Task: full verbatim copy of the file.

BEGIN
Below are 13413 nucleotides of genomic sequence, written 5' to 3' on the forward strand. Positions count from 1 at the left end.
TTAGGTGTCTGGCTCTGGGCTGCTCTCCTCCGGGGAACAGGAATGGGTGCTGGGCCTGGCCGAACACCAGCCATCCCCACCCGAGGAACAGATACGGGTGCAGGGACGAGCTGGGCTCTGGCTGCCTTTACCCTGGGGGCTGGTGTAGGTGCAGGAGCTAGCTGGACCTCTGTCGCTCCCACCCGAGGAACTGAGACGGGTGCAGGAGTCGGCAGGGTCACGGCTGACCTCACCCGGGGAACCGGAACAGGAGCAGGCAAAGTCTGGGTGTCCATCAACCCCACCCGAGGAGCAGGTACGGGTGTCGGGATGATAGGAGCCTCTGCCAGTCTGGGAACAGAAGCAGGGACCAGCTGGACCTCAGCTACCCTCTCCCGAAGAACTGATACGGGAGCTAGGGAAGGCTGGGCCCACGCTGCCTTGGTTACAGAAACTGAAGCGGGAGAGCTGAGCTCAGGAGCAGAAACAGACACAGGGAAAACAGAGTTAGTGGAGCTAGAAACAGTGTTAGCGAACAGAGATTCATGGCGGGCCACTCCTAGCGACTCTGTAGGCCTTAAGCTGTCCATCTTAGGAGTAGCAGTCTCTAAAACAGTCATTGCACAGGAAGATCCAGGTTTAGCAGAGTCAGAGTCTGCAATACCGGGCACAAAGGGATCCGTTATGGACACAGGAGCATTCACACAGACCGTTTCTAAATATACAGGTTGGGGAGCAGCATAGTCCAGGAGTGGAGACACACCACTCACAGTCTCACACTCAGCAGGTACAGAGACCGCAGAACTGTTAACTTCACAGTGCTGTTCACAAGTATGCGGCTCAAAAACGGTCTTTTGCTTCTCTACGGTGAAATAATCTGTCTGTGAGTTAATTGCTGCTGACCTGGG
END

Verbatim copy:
Below are 13413 nucleotides of genomic sequence, written 5' to 3' on the forward strand. Positions count from 1 at the left end.
TTAGGTGTCTGGCTCTGGGCTGCTCTCCTCCGGGGAACAGGAATGGGTGCTGGGCCTGGCCGAACACCAGCCATCCCCACCCGAGGAACAGATACGGGTGCAGGGACGAGCTGGGCTCTGGCTGCCTTTACCCTGGGGGCTGGTGTAGGTGCAGGAGCTAGCTGGACCTCTGTCGCTCCCACCCGAGGAACTGAGACGGGTGCAGGAGTCGGCAGGGTCACGGCTGACCTCACCCGGGGAACCGGAACAGGAGCAGGCAAAGTCTGGGTGTCCATCAACCCCACCCGAGGAGCAGGTACGGGTGTCGGGATGATAGGAGCCTCTGCCAGTCTGGGAACAGAAGCAGGGACCAGCTGGACCTCAGCTACCCTCTCCCGAAGAACTGATACGGGAGCTAGGGAAGGCTGGGCCCACGCTGCCTTGGTTACAGAAACTGAAGCGGGAGAGCTGAGCTCAGGAGCAGAAACAGACACAGGGAAAACAGAGTTAGTGGAGCTAGAAACAGTGTTAGCGAACAGAGATTCATGGCGGGCCACTCCTAGCGACTCTGTAGGCCTTAAGCTGTCCATCTTAGGAGTAGCAGTCTCTAAAACAGTCATTGCACAGGAAGATCCAGGTTTAGCAGAGTCAGAGTCTGCAATACCGGGCACAAAGGGATCCGTTATGGACACAGGAGCATTCACACAGACCGTTTCTAAATATACAGGTTGGGGAGCAGCATAGTCCAGGAGTGGAGACACACCACTCACAGTCTCACACTCAGCAGGTACAGAGACCGCAGAACTGTTAACTTCACAGTGCTGTTCACAAGTATGCGGCTCAAAAACGGTCTTTTGCTTCTCTACGGTGAAATAATCTGTCTGTGAGTTAATTGCTGCTGACCTGGG